Baadasssss is a frighteningly accurate film, adapted from a book written by the elder Van Peebles, which is made all the more powerful by its personal connection from son to father. It is a landmark piece of cinema that ranks as one of the best films about the movie business to have ever been released. This is a true gem and anyone with even a remote interest in film history should seek it out.
Rating for Style: A
Rating for Substance: A+
Image Transfer Review: Baadasssss boasts one of the best transfers on any release this year with a 1.78:1 anamorphic widescreen image that is simply eye popping. Colors are rich and lush with absolutely no bleeding evident, and it is safe to say that the early 1970s have never looked this good on DVD. Sharpness and detail are each excellent giving the transfer a very three dimensional feel. This is a top-notch transfer.
Image Transfer Grade: A
Audio Transfer Review: The Dolby Digital 5.1 mix is adequate in its construction with much of the activity anchored to the center channel speaker. Dialogue sounds natural throughout with no distortion evident while the surround speakers offer some nice ambient sounds including conversations as well as the extremely entertaining soundtrack. The .1 LFE channel is used nicely to reinforce the songs used in the film while the left and right speakers show off terrific separation.
Audio Transfer Grade: B+
Disc ExtrasFull Motion menu with music
Scene Access with 28 cues and remote access
Subtitles/Captions in English, Spanish, Portuguese with remote access
1 Original Trailer(s)
1 Feature/Episode commentary by Mario Van Peebles, Melvin Van Peebles
Two documentaries are also offered. The first is a look at the making of the film entitled The Birth of Black Cinema: The Making of Baadasssss and it is easily the best. Featuring interviews with Mario and Melvin as well as Bill Cosby (whose generous donation ensured that the original film got made) and others, and tells a general history of black cinema and specifically Melvin's role, while also showcasing the making of Baadasssss. This is a very interesting piece. The second is The America Cinematheque Conversation with Melvin Van Peebles, which runs just over half an hour and is full of very interesting stories from the legendary filmmaker. He also goes into great detail about film in the 1970s and how he was just one of many directors who shook the system with their vision.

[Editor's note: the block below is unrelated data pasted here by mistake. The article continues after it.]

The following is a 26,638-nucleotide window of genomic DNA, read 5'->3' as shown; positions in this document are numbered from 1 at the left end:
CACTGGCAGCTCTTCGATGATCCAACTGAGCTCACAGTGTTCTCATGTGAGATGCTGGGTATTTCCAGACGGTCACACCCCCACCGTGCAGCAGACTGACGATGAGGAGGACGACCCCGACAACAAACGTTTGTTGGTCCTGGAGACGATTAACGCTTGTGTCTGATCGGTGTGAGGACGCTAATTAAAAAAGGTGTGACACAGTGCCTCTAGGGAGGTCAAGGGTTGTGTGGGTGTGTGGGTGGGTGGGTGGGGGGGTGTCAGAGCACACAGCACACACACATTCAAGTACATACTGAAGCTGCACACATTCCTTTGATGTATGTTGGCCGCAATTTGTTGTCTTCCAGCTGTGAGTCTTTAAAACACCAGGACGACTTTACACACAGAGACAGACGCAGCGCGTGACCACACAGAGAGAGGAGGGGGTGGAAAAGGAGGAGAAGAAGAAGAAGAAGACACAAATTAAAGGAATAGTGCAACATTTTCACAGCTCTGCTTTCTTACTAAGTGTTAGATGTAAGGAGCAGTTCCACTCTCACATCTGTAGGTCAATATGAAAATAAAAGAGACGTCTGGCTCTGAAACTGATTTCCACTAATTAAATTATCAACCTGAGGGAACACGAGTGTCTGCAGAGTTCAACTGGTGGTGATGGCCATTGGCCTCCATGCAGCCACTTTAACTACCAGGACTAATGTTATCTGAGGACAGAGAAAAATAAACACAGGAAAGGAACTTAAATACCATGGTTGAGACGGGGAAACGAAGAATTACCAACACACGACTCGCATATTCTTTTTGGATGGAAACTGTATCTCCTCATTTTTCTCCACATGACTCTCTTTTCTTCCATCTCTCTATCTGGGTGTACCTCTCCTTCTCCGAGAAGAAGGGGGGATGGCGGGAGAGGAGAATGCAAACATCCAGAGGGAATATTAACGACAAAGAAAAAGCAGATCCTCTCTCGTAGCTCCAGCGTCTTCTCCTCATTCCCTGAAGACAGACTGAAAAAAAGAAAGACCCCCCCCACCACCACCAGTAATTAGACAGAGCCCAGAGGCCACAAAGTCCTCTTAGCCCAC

Finally, we have a gallery of poster ideas for the film as well as footage from the premiere and the original theatrical trailer.
Extras Grade: A
Final CommentsBaadasssss is a powerful piece of filmmaking that ranks amongst the best released this year. It is both frightening and eye-opening in its view of the legendary director Melvin Van Peebles, and his attempt to bring his vision to the screen. Highly recommended.
|Become a Reviewer | Search | Review Vault | Reviewers
Readers | Webmasters | Privacy | Contact